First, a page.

A Forgotten Tzadik
Compliments and hatzlachah to Rabbi Daniel Kleinman for his heroic efforts to collect the writings of Rabbi Yosef Eliyahu Henkin, zt’l (as described by Rabbi Yair Hoffman in the April 5 issue).
Rav Henkin personified scholarship, leadership, tzidkus, and, most notably, modesty and humility; his rejection of material possessions and of honor are legendary. Aside from being America’s forgotten poseik, Rav Henkin is also America’s forgotten tzaddik.
I know this (almost) firsthand from my grandfather, Yaakov Hellerstein, z’l, who was Rav Henkin’s right-hand man and confidant for 40 years. As executive secretary of the Agudas HaRabbonim from 1929 to 1973, my grandfather interacted daily with two generations of American gedolim, but was especially close to Rav Henkin, assisting him with all aspects of Ezras Torah.
My mother, Menucha Hellerstein Zinberg, often speaks of Rav Henkin’s seiver panim yafos, his gentle and friendly manner toward everyone, including a young girl visiting her father’s office.
NORPAC Mission To DC, May 8
Ever feel like you want to do something for Israel but not sure if you can actually effect change? You can soon . . .
A couple of years back, I was proud to join the board of NORPAC upon learning of this organization’s most valuable assistance to the State of Israel vis-Ã -vis the relationship with United States lawmakers. Last year, over 1,150 people joined the mission (a fair number of them from the 5 Towns area) and held over 450 meetings on the Hill with key members of Congress. Taking my children to this mission has been an incredible and worthwhile experience.
NORPAC is a non-partisan political action committee whose primary purpose is to support candidates and sitting members of the U.S. Senate and House of Representatives who demonstrate a genuine commitment to the strength, security, and survival of Israel. Funding is often of critical importance to the ultimate success of a candidate’s campaign. Perhaps of equal, or even greater, importance is the moral support as well as the personal relationships that NORPAC and its members provide. Examples of this kind of support include educating candidates on important issues (e.g., the Iranian threat, foreign aid, energy-research funding, and the peace process), connecting like-minded members of Congress on a particular project, and simply ensuring that a public position taken is appreciated within our community.
These efforts have resulted in a strong U.S.—Israel relationship in Congress and, in particular, the shaping of important and concrete pro-Israel policies emanating from Washington. In the process, NORPAC has grown into the largest pro-Israel PAC. More important, it has a well-earned reputation as one of the most effective PACs promoting the U.S.—Israel relationship.
Go to http://norpac.net/mission-to-
washington for further information.
I hope you and your family can make it.
The Key Reason
While I normally enjoy Rabbi Yair Hoffman’s halachic discussions, I was quite puzzled by his recent articles defending the practice of schlissel challah (April 5 article and April 12 letter). In the first instance, I think that it is immaterial whether we can directly trace the practice to another religion. The practice, as I hope to show, goes against the fundamental tenets of Judaism.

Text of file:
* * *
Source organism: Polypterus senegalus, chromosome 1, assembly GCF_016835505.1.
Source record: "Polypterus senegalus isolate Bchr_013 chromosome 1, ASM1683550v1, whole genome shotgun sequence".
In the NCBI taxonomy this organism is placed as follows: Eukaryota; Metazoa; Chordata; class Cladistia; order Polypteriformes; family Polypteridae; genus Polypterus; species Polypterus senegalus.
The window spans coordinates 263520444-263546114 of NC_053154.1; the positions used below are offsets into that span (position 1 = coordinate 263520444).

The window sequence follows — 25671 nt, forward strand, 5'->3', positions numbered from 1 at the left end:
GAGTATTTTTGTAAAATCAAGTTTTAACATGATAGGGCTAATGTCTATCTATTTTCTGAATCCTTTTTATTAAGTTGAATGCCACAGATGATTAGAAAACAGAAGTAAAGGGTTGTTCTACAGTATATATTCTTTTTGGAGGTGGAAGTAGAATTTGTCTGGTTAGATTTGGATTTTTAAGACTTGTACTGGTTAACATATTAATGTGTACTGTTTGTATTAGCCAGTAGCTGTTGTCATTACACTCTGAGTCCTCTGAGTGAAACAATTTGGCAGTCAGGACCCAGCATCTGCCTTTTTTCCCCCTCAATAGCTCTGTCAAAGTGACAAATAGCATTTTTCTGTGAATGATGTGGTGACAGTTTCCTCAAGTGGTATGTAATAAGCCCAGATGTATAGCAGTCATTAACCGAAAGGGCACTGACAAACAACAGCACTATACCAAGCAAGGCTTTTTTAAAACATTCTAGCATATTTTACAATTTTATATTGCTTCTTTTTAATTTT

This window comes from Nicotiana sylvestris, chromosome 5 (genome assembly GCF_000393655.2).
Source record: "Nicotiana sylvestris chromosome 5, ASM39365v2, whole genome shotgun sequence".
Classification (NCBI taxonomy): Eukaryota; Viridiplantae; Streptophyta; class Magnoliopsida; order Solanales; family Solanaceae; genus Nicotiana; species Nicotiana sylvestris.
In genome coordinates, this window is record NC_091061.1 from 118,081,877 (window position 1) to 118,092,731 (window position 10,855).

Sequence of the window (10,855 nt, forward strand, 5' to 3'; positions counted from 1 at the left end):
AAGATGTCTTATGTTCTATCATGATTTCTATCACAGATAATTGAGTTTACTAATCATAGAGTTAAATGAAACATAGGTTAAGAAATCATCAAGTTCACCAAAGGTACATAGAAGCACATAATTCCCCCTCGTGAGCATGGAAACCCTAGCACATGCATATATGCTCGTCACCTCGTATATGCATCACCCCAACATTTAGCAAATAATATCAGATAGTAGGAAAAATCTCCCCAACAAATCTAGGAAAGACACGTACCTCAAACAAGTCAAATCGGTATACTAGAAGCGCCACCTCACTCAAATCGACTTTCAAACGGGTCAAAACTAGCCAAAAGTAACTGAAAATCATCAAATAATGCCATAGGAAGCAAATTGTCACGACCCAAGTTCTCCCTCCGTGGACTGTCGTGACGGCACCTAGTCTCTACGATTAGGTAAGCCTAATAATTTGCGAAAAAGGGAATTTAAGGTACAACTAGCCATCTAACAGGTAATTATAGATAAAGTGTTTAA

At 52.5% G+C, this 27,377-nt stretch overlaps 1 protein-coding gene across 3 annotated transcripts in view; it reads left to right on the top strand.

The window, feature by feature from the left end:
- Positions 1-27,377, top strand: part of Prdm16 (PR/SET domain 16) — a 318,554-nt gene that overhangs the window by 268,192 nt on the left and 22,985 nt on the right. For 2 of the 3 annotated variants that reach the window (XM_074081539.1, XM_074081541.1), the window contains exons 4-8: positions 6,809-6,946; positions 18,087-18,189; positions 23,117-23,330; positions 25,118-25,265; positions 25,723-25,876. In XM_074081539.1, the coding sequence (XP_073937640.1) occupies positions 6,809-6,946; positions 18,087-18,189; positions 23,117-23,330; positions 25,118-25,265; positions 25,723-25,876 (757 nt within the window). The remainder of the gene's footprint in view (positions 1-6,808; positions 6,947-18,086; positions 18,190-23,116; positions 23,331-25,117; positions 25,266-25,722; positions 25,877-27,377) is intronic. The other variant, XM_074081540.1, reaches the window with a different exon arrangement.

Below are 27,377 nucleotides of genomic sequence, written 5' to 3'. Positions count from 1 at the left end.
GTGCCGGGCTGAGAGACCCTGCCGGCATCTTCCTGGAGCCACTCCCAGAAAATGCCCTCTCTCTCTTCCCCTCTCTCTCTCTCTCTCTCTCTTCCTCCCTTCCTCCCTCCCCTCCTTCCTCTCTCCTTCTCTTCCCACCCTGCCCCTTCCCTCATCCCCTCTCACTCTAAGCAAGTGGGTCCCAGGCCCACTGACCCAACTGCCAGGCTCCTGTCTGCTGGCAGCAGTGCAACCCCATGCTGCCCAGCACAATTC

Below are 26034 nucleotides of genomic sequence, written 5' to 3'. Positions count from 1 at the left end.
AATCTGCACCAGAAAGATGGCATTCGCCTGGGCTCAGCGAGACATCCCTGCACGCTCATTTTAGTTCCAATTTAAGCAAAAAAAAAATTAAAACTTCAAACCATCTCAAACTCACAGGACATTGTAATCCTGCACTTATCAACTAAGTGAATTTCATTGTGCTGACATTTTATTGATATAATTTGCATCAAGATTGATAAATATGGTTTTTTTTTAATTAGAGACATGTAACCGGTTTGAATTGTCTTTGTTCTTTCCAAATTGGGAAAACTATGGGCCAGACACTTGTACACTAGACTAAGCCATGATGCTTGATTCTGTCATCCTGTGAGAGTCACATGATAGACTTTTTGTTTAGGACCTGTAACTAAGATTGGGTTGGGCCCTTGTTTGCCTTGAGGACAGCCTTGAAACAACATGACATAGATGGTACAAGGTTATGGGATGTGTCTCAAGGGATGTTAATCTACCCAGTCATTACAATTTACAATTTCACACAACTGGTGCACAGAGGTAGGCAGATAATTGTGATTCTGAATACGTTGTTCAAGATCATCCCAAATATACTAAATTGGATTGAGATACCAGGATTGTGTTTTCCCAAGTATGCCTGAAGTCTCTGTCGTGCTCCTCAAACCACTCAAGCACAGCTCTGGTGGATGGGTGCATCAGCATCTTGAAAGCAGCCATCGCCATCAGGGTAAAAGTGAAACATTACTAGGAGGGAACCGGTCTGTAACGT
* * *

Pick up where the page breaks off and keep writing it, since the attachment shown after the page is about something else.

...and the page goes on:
Torah was given to the Jewish nation by Hashem to allow us to live a different type of life than the average individual. The average man lives his life primarily to provide for his physical needs. While the Jew also must provide for his physical needs, the Torah shows us that the physical is only a means for us to be involved in a higher purpose, namely, the world of Hashem’s ideas as given to us in the Torah. As Chazal say, “This world is a corridor for the World to Come.” The purpose of Torah is to engage our minds in a world of beautiful and deep ideas.
Despite the above, a disturbing trend has emerged in Torah Judaism. Torah and mitzvos are increasingly being seen as a means to our physical success. We are encouraged to bake schlissel challah so we can achieve material success. We are told to perform the mitzvah of hafrashas challah to achieve some physical gain. Mezuzah is no longer a mitzvah to teach us ideas about true knowledge of Hashem, it is now a means to protect ourselves and our houses. Where have the days gone when preparing for Shabbos was done for the love of the mitzvah? Have we forgotten that the ultimate purpose of mitzvos is to teach us ideas and improve our character, and not to enrich us or guarantee us physical health?
I remember my grandmother lovingly baking and cooking food for our whole family for Shabbos. She didn’t do this because she expected, quid pro quo, something in return. She did it simply because she wanted us to fulfill the mitzvah of oneg Shabbos in a more beautiful and delightful way. Shabbos teaches and imbues in us the idea that Hashem is the Creator of the universe. This the fundamental benefit of the mitzvah.
Encouraging the practice of schlissel challah is not wrong simply because it may or may not have come from non-Jewish origins. It’s wrong because the underlying idea of schlissel challah undermines the very idea that Torah is trying to teach us. The ultimate goal of man is to dedicate his energies to knowledge of Gâ€‘d, not to his selfish material needs.
Rabbi Dr. Jeffry Beer